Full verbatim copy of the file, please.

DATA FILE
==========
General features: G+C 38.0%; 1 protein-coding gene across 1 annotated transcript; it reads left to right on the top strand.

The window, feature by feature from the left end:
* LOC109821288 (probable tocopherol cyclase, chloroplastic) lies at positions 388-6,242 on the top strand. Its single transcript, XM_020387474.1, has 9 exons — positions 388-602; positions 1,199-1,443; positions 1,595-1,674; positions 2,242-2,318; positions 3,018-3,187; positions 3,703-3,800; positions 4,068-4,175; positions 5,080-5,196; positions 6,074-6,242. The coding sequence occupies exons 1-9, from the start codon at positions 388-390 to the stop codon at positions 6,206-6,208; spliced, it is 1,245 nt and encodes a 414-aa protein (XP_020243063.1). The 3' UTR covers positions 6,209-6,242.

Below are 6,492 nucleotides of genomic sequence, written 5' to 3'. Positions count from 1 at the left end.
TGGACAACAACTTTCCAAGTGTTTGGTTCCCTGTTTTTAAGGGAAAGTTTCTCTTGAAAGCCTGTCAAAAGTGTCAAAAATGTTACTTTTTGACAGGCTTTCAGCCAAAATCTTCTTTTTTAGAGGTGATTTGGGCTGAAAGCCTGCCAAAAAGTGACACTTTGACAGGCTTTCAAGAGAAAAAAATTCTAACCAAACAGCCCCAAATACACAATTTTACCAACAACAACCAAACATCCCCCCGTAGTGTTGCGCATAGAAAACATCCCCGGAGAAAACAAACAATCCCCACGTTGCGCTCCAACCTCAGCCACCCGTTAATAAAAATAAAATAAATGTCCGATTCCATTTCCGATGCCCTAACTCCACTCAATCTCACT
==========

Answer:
General features: G+C 38.0%; 1 protein-coding gene across 1 annotated transcript; it reads left to right on the top strand.

The window, feature by feature from the left end:
* LOC109821288 (probable tocopherol cyclase, chloroplastic) lies at positions 388-6,242 on the top strand. Its single transcript, XM_020387474.1, has 9 exons — positions 388-602; positions 1,199-1,443; positions 1,595-1,674; positions 2,242-2,318; positions 3,018-3,187; positions 3,703-3,800; positions 4,068-4,175; positions 5,080-5,196; positions 6,074-6,242. The coding sequence occupies exons 1-9, from the start codon at positions 388-390 to the stop codon at positions 6,206-6,208; spliced, it is 1,245 nt and encodes a 414-aa protein (XP_020243063.1). The 3' UTR covers positions 6,209-6,242.

Below are 6,492 nucleotides of genomic sequence, written 5' to 3'. Positions count from 1 at the left end.
TGGACAACAACTTTCCAAGTGTTTGGTTCCCTGTTTTTAAGGGAAAGTTTCTCTTGAAAGCCTGTCAAAAGTGTCAAAAATGTTACTTTTTGACAGGCTTTCAGCCAAAATCTTCTTTTTTAGAGGTGATTTGGGCTGAAAGCCTGCCAAAAAGTGACACTTTGACAGGCTTTCAAGAGAAAAAAATTCTAACCAAACAGCCCCAAATACACAATTTTACCAACAACAACCAAACATCCCCCCGTAGTGTTGCGCATAGAAAACATCCCCGGAGAAAACAAACAATCCCCACGTTGCGCTCCAACCTCAGCCACCCGTTAATAAAAATAAAATAAATGTCCGATTCCATTTCCGATGCCCTAACTCCACTCAATCTCACT